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    Schools in Shelby County aiming for 90 percent graduation rate

    Jane Roberts
    Three weeks after Shelby County Schools leaders impressed the county commission with a budget designed to meet some of its biggest needs, including a stronger workforce, the school board is ready to live up to its aspirations.
    Tuesday, it approved Supt. Dorsey Hopson’s 80-90-100 goal. If Hopson and the board can marshal community support to make it happen, when this year’s first-graders are seniors, 80 percent will have the scores, study skills and the know-how to succeed in work or college, up from the 30 percent ready to succeed today. It also means that 90 percent will graduate, a 20 percent gain, and that 100 percent of those ready to be successful will enroll in more schooling.
    By Dec. 1, Hopson and his staff are to present a plan, including the annual incremental goals it will take to get there. “My colleagues are going to be looking for the meat and listening very attentively for how we are going to make this a reality,” said chairman Kevin Woods.
    The first community meetings will be May 13 and 15 in yet-unannounced times and places.
    Neither Memphis nor the legacy Shelby County Schools had ever set such ambitious goals for what achievement will look like more than 10 years down the road. Hopson took a little heat Tuesday from an employee who asked what the plan was for 2014 and 2015, “because that is the present,” she said.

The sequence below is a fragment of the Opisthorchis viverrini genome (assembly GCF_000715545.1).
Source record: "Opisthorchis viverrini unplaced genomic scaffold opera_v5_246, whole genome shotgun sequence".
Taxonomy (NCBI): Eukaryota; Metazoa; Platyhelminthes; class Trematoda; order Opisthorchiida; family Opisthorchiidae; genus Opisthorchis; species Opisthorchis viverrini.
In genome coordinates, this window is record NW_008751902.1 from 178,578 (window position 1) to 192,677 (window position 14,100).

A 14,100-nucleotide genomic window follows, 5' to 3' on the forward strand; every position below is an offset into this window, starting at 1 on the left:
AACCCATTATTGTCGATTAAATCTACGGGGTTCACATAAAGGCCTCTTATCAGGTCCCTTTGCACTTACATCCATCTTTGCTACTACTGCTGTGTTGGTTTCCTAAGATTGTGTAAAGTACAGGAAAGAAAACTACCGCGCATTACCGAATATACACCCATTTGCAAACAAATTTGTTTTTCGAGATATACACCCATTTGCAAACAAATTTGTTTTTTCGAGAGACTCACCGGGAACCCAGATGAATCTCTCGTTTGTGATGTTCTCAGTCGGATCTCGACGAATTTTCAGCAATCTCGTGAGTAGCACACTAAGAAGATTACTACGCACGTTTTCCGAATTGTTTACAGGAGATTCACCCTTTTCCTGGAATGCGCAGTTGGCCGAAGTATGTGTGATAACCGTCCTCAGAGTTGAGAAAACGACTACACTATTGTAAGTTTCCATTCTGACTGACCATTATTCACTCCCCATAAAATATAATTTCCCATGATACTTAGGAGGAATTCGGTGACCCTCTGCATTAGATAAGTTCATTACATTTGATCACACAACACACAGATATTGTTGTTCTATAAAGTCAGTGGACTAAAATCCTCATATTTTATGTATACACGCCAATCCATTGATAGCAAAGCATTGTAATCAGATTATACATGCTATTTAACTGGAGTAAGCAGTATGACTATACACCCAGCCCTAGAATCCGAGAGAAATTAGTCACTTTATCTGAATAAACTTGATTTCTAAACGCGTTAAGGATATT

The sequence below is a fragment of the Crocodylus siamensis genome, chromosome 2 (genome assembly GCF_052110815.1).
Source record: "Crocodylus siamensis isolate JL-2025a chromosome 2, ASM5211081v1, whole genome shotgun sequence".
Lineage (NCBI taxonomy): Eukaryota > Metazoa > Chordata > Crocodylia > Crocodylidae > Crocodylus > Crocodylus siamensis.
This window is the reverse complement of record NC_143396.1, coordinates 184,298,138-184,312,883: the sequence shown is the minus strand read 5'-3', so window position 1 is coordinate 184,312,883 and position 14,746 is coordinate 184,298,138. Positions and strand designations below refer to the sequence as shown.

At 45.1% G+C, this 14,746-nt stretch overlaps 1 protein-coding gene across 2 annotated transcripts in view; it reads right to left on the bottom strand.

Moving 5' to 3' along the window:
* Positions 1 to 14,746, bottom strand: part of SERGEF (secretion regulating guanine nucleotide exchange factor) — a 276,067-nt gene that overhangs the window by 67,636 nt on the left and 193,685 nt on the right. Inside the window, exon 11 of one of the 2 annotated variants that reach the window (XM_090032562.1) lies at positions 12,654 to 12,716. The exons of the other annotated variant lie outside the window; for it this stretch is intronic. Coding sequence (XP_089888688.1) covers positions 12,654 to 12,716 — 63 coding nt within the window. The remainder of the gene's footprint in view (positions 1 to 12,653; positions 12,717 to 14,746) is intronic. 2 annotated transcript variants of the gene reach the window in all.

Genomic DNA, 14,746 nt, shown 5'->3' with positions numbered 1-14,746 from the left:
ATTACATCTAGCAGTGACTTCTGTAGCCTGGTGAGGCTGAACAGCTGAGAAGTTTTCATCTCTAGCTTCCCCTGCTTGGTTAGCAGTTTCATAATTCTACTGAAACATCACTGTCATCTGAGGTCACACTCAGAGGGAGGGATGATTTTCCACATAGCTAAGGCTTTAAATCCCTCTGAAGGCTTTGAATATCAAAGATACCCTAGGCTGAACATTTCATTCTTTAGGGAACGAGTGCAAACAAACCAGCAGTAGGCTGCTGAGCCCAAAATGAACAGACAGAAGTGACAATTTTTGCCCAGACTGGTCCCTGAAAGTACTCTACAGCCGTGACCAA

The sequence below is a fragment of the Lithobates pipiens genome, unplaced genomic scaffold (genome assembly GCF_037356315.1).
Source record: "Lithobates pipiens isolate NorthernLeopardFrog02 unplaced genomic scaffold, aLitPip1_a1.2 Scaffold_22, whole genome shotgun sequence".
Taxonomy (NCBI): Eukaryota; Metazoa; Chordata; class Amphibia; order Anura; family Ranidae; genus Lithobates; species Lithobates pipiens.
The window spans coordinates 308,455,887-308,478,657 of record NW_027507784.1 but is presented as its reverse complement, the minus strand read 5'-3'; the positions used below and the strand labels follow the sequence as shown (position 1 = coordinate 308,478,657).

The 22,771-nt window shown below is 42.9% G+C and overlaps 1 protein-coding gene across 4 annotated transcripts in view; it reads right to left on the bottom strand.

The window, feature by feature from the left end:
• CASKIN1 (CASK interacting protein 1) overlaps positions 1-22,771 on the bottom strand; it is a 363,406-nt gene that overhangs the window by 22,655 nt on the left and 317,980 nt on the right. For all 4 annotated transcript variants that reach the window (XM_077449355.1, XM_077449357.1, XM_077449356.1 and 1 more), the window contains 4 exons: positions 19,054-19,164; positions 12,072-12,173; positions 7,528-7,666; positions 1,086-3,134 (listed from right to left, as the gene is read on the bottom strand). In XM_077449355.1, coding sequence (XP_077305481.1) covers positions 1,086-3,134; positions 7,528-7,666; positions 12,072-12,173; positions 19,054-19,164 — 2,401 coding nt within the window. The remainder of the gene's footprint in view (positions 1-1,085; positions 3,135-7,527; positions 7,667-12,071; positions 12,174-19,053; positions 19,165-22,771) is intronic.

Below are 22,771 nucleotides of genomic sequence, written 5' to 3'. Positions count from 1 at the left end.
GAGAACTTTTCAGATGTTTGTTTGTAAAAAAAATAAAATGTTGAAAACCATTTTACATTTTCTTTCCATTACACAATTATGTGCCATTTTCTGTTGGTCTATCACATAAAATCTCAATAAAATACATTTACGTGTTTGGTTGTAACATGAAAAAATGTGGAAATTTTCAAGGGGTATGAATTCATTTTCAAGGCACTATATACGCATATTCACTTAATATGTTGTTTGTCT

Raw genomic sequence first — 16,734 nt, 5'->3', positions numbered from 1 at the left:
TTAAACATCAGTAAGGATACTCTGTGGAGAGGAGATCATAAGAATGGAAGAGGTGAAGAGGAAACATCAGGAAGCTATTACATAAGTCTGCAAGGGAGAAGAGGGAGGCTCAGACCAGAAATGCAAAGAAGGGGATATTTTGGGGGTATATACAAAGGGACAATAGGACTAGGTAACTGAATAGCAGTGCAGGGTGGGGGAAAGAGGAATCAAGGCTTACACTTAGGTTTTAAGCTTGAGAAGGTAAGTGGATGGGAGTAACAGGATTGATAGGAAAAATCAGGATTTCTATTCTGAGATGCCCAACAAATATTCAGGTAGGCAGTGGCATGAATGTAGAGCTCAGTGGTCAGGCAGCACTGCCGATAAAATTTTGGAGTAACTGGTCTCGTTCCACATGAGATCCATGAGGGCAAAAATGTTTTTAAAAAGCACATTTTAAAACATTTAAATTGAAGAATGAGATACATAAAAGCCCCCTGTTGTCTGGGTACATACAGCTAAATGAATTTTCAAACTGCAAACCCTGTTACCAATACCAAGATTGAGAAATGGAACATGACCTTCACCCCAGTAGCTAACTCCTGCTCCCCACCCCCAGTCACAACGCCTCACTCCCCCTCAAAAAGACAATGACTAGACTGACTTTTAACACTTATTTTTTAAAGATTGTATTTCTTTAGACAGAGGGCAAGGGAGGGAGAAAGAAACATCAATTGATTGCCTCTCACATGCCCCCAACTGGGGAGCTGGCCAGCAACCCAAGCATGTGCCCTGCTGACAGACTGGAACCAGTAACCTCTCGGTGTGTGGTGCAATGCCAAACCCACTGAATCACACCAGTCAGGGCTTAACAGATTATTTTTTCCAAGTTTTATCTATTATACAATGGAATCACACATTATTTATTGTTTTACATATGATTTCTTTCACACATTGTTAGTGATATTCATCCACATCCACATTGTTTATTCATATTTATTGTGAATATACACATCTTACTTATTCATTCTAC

Hopson later said that while the target is 2025, it doesn’t mean the structure won’t touch every current student.
    “Once we approve this, I would like to see other legislative bodies pass resolutions supporting this. That way our educational goals can be something that lives for years,” said board member David Reaves.
    Hopson said the board could embed the work in its policies, forcing future boards to honor the commitment, “but if the community buys in wholeheartedly, it will work regardless.”
    According to district budget presentations, doubling the number of students prepared to succeed injects $23 billion into the county’s economy. If the school district can set clear goals that lift the region economically, the board hopes it will be easier to get more school funding.
    Board member Chris Caldwell, an investment banker, asked that the “metrics” be clear, “so people can understand them.”
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